There is just something about the crisp desert heat in Palm Springs (or maybe Bacardi-induced dehydration) that puts women into an entirely new element.
At last year’s Dinah, Bly and I got dressed for the white party before heading over to an invite-only media cocktail reception at Mariah Hanson’s house.
Dinah is a showcase for queer fashion, so I knew people would be throwing down in the style game.
I just wanted to make sure I didn’t look out of place in a sea of trendy LA lesbians.
But, I soon realized there are different pockets of communities at Dinah.
Mariah’s cocktail party ended up being more like a grown and sexy industry party rather than a spring break-ish poolside sh*t show.
For some of the women I’ve met over the years, Dinah represents different things, but the common theme is that Dinah is a place of community.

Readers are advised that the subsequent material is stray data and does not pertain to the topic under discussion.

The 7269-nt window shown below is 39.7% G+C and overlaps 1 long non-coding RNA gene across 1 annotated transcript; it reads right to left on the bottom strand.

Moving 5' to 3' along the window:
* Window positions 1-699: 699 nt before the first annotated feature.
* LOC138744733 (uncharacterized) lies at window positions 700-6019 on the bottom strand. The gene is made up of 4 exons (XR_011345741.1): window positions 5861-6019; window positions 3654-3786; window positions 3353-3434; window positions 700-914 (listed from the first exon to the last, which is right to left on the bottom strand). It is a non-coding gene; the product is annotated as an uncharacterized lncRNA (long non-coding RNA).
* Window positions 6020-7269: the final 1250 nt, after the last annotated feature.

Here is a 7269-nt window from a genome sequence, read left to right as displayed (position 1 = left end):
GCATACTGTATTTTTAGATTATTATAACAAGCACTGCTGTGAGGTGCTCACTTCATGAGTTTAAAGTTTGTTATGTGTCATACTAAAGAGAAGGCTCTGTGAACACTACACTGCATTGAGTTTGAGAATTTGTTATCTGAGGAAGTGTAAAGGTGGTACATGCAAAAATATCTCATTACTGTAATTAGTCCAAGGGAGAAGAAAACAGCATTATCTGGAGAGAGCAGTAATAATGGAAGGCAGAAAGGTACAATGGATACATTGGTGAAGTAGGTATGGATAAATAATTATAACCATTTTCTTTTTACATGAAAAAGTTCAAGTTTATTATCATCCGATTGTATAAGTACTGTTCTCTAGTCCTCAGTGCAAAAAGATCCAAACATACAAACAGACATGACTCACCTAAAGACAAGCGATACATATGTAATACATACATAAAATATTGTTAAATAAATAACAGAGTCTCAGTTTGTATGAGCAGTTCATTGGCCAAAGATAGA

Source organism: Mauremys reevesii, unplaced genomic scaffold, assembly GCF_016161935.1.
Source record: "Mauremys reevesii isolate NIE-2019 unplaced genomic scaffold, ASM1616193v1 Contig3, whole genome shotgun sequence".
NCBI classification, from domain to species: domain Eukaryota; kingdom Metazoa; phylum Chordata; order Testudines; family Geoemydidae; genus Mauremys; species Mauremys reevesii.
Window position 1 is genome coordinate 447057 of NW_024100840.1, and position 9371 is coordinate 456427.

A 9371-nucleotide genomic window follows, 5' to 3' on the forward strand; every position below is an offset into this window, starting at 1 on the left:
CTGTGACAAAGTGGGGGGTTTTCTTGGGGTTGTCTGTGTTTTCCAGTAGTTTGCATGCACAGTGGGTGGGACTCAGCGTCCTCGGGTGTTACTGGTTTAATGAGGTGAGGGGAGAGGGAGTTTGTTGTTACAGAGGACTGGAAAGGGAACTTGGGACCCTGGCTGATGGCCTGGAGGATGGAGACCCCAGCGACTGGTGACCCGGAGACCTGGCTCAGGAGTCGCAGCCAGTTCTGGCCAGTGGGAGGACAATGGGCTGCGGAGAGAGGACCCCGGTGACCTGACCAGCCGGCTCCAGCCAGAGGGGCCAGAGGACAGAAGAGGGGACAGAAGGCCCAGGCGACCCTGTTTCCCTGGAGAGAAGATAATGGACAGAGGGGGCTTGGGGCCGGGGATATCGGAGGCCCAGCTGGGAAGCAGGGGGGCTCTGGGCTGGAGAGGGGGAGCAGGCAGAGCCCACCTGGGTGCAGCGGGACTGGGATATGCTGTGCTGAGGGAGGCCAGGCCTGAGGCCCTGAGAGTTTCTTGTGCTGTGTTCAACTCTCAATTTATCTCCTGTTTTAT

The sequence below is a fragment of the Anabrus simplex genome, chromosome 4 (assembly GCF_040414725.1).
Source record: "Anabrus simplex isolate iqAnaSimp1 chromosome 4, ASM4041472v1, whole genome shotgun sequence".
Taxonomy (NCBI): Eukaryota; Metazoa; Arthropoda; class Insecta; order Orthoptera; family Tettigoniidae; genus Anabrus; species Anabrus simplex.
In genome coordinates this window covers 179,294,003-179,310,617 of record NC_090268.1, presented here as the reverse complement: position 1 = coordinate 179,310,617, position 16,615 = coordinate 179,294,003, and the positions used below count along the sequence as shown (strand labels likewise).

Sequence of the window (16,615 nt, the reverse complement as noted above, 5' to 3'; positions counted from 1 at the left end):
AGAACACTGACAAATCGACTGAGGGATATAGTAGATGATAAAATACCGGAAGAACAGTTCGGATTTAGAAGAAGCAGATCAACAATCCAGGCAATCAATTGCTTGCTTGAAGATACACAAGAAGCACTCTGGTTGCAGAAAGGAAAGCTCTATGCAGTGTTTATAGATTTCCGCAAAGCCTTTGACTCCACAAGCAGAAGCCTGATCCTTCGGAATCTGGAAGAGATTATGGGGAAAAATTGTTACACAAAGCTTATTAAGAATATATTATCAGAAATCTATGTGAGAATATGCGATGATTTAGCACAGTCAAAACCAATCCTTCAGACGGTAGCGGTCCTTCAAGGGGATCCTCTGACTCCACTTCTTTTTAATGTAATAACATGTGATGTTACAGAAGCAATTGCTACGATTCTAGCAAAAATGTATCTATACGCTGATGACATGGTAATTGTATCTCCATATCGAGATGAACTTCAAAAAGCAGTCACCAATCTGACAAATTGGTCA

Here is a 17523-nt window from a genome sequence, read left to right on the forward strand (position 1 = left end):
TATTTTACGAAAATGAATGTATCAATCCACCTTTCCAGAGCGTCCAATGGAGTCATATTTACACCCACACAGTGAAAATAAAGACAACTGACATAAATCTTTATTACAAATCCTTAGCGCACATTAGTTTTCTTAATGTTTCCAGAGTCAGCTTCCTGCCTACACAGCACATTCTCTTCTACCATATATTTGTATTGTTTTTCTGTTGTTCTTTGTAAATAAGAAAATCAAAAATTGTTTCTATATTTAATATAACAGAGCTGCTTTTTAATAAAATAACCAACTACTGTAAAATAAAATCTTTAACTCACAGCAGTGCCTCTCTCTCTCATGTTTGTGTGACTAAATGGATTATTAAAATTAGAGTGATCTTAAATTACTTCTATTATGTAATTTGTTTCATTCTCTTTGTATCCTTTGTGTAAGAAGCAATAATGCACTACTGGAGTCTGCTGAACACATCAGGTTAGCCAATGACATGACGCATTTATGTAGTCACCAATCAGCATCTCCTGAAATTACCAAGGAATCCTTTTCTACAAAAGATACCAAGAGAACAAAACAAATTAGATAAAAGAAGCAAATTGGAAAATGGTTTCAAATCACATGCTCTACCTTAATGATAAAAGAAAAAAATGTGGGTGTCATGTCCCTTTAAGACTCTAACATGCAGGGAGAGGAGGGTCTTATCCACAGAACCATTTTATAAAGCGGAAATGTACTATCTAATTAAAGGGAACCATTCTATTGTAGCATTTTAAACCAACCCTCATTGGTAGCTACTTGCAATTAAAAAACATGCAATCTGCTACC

For some, it was the first time they’d ever been surrounded by queer women.
It’s clear that both Dinah and Palm Springs have a very special meaning for our people.
I talked to a young woman from South Dakota who told me that she’d just come out to her extended family and needed to feel like there were people like her in the world.
Dinah did that for her.
Another woman from the Deep South mentioned that the lesbians in her rural town were all exes, leaving her few options for finding a partner to spend her life with, unless she left her hometown.
For her, Dinah meant the opportunity for love, but also for building the future she wanted.
In an intimate peek behind the history of Dinah Shore, Hanson shared with Huffington Post,
For me, the lesson learned is how important it is when it comes to our dreams, to follow our instinct, even when the stakes are high. I am a firm believer that our internal compass always points North. When we listen to that inner voice, despite the odds, despite the risks, despite the costs, and act when our intuition tells us our direction is right, we can't go wrong.
If you haven’t been, this year, your compass should point you to Dinah Shore in Palm Springs.